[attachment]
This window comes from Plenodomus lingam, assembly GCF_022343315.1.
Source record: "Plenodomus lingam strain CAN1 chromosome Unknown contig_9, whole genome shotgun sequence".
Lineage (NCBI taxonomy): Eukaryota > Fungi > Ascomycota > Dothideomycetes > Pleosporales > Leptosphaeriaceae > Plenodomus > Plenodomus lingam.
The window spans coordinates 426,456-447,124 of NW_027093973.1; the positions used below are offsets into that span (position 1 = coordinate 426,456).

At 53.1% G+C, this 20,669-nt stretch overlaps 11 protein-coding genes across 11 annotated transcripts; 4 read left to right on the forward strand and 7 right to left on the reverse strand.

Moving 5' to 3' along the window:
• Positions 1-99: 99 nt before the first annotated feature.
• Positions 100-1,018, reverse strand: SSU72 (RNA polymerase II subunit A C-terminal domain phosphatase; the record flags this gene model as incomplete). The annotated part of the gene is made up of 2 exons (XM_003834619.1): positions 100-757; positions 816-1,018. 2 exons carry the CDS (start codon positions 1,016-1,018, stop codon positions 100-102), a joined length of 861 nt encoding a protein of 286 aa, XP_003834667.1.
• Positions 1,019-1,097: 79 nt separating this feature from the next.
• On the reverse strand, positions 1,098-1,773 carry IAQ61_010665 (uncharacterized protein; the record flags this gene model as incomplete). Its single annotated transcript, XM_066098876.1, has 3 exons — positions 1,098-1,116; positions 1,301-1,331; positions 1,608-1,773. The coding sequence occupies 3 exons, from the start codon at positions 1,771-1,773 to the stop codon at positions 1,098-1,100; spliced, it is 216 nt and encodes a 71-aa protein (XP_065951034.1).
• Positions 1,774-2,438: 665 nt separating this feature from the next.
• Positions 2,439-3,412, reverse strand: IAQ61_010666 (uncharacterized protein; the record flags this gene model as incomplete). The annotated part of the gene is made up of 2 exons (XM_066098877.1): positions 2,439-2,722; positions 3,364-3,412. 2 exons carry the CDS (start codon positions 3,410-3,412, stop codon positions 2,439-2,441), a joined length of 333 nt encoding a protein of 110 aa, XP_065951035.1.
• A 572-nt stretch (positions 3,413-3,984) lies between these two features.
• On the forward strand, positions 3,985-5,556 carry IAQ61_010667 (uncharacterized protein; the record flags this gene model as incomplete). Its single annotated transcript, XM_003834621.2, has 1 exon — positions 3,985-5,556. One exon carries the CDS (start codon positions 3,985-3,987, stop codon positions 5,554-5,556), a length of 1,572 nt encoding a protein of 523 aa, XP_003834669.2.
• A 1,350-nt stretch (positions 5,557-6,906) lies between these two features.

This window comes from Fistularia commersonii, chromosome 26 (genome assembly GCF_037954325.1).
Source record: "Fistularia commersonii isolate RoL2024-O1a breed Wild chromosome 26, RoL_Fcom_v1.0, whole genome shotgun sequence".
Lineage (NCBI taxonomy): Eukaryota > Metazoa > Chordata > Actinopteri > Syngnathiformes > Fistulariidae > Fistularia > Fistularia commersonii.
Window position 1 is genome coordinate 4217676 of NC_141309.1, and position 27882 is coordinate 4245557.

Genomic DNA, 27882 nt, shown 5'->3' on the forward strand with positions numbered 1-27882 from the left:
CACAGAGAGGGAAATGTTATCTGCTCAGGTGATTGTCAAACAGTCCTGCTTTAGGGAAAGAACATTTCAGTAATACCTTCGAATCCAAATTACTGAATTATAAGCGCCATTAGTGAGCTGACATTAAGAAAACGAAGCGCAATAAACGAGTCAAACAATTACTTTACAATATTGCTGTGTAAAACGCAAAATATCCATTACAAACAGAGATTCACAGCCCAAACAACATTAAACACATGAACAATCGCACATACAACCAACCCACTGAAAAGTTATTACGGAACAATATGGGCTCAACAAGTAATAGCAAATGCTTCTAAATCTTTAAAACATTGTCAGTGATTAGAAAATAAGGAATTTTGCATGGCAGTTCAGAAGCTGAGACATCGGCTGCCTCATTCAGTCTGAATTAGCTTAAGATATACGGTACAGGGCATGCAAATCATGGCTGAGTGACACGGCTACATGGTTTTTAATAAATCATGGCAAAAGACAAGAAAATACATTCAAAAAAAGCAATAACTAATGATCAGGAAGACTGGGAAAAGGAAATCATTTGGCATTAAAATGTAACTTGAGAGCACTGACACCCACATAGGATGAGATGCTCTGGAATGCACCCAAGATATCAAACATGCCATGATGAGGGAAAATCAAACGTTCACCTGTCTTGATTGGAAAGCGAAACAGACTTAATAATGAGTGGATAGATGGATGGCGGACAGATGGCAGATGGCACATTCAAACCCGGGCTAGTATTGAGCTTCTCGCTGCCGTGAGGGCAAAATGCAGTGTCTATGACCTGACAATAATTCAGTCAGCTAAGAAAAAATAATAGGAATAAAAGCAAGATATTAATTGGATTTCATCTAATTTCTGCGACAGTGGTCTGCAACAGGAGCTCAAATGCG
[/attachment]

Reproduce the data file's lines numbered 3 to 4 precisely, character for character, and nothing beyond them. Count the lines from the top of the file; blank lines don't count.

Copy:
Lineage (NCBI taxonomy): Eukaryota > Fungi > Ascomycota > Dothideomycetes > Pleosporales > Leptosphaeriaceae > Plenodomus > Plenodomus lingam.
The window spans coordinates 426,456-447,124 of NW_027093973.1; the positions used below are offsets into that span (position 1 = coordinate 426,456).